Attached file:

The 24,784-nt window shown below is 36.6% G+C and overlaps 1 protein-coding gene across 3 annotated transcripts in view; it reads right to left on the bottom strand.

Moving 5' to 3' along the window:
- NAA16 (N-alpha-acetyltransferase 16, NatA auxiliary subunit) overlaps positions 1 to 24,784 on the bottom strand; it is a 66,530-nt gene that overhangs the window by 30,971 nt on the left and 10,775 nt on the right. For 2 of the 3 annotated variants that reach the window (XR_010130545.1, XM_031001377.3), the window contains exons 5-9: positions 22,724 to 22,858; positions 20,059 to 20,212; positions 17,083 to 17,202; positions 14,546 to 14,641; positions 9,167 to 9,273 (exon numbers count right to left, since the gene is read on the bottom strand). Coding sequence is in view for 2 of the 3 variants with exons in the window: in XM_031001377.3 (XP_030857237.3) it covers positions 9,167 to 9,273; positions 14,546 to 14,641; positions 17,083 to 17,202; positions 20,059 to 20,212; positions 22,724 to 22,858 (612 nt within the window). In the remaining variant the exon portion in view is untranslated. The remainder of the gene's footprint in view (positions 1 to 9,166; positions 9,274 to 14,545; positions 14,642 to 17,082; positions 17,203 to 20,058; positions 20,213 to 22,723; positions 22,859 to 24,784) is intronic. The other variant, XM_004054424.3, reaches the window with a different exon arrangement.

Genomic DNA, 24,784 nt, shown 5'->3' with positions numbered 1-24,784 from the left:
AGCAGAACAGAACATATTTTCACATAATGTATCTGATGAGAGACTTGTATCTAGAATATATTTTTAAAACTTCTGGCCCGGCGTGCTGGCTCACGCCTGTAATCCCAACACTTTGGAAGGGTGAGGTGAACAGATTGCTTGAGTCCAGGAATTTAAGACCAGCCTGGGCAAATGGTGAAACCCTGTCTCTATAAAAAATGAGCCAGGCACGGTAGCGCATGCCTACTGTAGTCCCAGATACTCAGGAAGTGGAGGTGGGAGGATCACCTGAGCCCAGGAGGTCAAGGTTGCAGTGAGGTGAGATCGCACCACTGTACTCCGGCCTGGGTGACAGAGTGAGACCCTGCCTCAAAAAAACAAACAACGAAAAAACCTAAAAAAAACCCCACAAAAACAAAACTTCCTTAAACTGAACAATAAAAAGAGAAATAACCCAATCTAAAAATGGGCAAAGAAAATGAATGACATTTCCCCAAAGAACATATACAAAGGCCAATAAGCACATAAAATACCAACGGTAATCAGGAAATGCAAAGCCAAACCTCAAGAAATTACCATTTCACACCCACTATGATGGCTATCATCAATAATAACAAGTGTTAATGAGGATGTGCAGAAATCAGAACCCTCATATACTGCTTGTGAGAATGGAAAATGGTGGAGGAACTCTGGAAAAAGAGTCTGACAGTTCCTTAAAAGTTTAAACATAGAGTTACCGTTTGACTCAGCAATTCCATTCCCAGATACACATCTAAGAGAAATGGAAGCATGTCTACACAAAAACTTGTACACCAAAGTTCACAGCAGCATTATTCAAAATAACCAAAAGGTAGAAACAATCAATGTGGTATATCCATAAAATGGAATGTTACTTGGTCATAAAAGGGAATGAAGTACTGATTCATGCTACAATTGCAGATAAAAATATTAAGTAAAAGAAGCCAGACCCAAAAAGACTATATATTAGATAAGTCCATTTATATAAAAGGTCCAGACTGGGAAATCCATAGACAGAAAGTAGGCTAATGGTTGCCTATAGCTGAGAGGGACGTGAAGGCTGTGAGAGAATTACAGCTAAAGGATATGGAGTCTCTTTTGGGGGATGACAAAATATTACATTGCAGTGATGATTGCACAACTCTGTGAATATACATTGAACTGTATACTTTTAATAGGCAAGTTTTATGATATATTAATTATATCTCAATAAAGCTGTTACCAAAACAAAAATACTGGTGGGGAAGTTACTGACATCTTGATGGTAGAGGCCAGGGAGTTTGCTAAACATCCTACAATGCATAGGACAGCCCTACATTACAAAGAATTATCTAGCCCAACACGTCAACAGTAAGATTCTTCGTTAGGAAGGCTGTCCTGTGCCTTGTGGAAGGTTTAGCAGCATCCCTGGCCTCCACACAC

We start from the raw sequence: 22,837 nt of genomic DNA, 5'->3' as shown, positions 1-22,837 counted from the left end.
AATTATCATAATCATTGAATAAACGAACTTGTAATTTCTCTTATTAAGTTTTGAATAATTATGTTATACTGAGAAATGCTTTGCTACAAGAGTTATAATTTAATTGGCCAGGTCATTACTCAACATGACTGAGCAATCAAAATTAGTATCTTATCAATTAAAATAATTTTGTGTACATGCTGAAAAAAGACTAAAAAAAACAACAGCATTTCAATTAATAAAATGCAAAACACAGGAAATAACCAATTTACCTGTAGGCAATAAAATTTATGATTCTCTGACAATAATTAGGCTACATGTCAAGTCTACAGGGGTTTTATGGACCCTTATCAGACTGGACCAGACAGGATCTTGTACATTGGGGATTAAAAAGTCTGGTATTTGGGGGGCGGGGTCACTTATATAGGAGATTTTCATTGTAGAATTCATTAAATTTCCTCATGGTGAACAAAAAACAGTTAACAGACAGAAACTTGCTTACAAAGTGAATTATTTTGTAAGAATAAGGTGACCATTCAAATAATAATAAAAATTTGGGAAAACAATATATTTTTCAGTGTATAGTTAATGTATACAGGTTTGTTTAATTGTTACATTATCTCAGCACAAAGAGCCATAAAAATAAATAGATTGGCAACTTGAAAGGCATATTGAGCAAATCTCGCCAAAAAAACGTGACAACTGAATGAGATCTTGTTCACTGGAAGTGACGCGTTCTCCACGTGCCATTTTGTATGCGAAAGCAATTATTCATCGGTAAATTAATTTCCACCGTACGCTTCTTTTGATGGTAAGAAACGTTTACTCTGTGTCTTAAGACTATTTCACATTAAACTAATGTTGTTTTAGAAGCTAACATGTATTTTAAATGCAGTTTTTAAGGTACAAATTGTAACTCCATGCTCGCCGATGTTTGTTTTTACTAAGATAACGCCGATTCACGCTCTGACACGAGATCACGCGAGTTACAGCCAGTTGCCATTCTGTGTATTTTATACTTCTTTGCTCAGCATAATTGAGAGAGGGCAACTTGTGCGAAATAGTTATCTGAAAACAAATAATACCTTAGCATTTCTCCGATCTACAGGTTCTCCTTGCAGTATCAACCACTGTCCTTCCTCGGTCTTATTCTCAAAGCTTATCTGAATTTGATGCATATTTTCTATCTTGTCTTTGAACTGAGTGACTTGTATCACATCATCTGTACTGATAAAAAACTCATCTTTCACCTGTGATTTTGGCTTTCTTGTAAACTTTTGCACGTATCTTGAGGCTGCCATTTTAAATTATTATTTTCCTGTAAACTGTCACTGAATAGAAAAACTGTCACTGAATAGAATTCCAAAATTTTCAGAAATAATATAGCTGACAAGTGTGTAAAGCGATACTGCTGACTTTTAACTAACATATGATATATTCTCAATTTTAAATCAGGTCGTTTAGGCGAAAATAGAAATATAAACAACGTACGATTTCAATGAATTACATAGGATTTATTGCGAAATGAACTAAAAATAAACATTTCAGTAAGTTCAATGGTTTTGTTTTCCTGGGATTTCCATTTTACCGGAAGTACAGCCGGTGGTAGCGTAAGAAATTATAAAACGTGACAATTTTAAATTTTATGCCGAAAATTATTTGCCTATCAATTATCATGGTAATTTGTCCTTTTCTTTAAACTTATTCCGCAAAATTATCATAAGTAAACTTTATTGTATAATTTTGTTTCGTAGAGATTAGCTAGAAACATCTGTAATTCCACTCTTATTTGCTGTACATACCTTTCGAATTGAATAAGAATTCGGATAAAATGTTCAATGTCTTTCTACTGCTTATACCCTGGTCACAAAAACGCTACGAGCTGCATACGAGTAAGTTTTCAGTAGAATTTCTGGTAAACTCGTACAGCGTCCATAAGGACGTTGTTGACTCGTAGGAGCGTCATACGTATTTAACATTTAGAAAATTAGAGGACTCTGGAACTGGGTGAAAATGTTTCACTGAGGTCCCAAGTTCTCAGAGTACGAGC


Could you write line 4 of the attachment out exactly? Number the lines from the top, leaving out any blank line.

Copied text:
Genomic DNA, 24,784 nt, shown 5'->3' with positions numbered 1-24,784 from the left: